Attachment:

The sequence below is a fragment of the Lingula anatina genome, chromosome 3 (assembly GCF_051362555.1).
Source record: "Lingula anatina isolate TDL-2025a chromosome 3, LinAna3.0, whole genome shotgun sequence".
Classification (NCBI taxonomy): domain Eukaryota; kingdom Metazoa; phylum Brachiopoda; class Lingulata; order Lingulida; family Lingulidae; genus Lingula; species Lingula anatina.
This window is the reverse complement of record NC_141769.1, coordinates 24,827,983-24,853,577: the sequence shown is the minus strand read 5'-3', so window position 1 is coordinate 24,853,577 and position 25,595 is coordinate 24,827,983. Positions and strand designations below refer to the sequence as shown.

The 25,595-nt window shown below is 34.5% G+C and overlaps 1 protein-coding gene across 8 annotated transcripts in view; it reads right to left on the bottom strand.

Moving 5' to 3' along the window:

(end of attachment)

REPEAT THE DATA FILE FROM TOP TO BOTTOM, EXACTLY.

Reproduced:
The sequence below is a fragment of the Lingula anatina genome, chromosome 3 (assembly GCF_051362555.1).
Source record: "Lingula anatina isolate TDL-2025a chromosome 3, LinAna3.0, whole genome shotgun sequence".
Classification (NCBI taxonomy): domain Eukaryota; kingdom Metazoa; phylum Brachiopoda; class Lingulata; order Lingulida; family Lingulidae; genus Lingula; species Lingula anatina.
This window is the reverse complement of record NC_141769.1, coordinates 24,827,983-24,853,577: the sequence shown is the minus strand read 5'-3', so window position 1 is coordinate 24,853,577 and position 25,595 is coordinate 24,827,983. Positions and strand designations below refer to the sequence as shown.

The 25,595-nt window shown below is 34.5% G+C and overlaps 1 protein-coding gene across 8 annotated transcripts in view; it reads right to left on the bottom strand.

Moving 5' to 3' along the window: